Humanitarian Networks and Partnerships Weeks
HNPW 2024 (29 April - 10 May 2024)

Session title: Child-focused social protection in the age of cash, conflicts, cities and climate risks
25 Apr 23 14:00-15:30   (Salle 9)

Abstract Summary/ Problem Statement

• The quadruple threats (conflict/fragility, climate change, gender inequality and social exclusion esp. in urban centers) continue to challenge the humanitarian system like never before creating hotspots where the most vulnerable children and families currently are living(1). In its 2023 Global Risk Outlook, WEF refers to evolving “polycrises” (2)

• Children are being pushed deeper into poverty & further out of sight by compounding effects of urban fragility, conflict, climate change, social exclusion and inequality – as recently developed detailed mapping of 50,000 datasets indicates [link TBD].

• Climate risks increase likelihood of violence against children, in particular in urban contexts(3)

• According to UNICEF, 1 bn children are vulnerable to the impact of climate change (4)

• Urban spaces are at the same time directly impacted by climate risks and are host to climate displaced people from rural areas. Often social protection systems and other governance mechanisms of municipalities and other authorities are not geared to support affected populations impacted by these scenarios.

• US$ 8 Trillion is the estimated cumulative damage from climate change by 2050, impoverishing the world by 3% of GDP (5). The impact will be highest in Asian economies: projection of 5.5% GDP if Paris Agreement targets would actually be met which is unlikely; 26.5% if no mitigating actions are taken).

• Solutions still seem to be “insular” (6), not well integrated, leveraging cross-sector and needs-focused synergies.

• The height of COVID-19 pandemic saw a substantive increase of humanitarian cash transfer enabled urban programs (7), in-kind and service provision as well as utilizing more Government-led Social Protection delivery mechanisms (8) and governments’ own efforts to expand cash assistance. How could child-sensitive social protection (9) that is enabling adaptation be better leveraged in climate and disaster risk informed development and humanitarian plans in urban areas?

• Cash facilitates local markets and can reduce environmental impact if properly programmed, but also foster (child sensitive social) protection (9).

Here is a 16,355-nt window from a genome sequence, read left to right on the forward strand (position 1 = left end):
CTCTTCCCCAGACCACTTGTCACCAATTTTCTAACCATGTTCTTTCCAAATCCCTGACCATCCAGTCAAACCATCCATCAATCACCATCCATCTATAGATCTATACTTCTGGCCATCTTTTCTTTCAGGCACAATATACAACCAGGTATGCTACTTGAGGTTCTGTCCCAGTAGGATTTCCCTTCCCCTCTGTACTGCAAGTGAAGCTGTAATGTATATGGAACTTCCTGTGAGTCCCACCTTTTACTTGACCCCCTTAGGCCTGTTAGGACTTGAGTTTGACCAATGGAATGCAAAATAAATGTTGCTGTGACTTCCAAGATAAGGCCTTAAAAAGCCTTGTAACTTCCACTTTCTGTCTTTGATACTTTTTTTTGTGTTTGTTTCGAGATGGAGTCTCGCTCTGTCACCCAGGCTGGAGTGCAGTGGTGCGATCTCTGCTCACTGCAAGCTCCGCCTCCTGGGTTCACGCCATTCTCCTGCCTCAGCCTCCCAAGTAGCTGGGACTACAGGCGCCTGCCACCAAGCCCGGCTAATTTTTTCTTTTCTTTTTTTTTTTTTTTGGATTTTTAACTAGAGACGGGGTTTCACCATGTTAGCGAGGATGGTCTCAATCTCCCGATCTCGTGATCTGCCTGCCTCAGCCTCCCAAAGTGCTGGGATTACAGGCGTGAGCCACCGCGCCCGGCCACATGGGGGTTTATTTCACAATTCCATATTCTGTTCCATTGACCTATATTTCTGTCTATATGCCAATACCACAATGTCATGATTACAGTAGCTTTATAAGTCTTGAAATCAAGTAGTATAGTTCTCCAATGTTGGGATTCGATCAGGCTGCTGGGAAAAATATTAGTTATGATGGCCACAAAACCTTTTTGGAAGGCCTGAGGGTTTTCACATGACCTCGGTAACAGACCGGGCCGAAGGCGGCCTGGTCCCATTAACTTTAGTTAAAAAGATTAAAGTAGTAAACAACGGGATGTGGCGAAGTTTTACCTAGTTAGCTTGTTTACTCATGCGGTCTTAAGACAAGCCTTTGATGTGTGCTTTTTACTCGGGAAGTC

• How can commitments to the Climate Charter Principles be underpinned by tangible examples of best practice from humanitarian practitioners, social policy and urban programming experts and ensuring effective accountability (10)

• In order to not only articulate vulnerability better from a children’s perspective but also leverage and connect existing tools, solutions and mechanisms, the session aims to convey current and increasing extent of multi-dimensional vulnerability as well as new approaches leveraging existing tools, mechanisms, synergies more holistically across urban, humanitarian, social protection and climate risk and child protection experts, initiate dialogue and collaboration between different thematic and sector networks beyond HNPW 2023.

Session Objectives

In line with agencies commitments to the Climate Charter in 2021/2022, Principle 1 “Step up our response to growing humanitarian needs and help people adapt to impacts of climate and environmental crisis” by reducing risks and vulnerabilities (gender, age, structural inequity, poverty, violence) and enhancing climate change adaption, this session aims to promote a better understanding of using existing tools, focusing on most vulnerable children in urban settings including fragile cities, addressing vulnerability of climate change induced complex disasters and chronic poverty with impactful environmental and child sensitive social protection by:

• Highlighting current gaps in social protection coverage and comprehensiveness in urban areas, including cash transfer programming, e.g. How can child-sensitive social protection that at is enabling adaptation, be better leveraged in urban climate and environmental adaptation as part of humanitarian action?

• Sharing best practice experiences and tools/ mechanism to address multi-dimensional vulnerability and poverty, e.g., EHA connect

• Learning from best practice initiatives in Asia, LAC, MENA, SAR

• Engaging with audience in Q&A, discussion, recommendations, issues and solutions highlighted and agreeing jointly on key next steps to improve leverage of cash/ SP for urban fragility affecting most vulnerable children from socio-economically excluded groups



Draft Agenda:

  • Keynote presentation framing the issues followed by a panel discussion and Q&A with presenters and audience to ensure interactive session and sharing of experiences
  • Sharing experiences from MENA, Asia/LAC, SAR
  • 1 sentence statements from each panelist on gaps/ challenges
  • Key takeaways (moderator summary)


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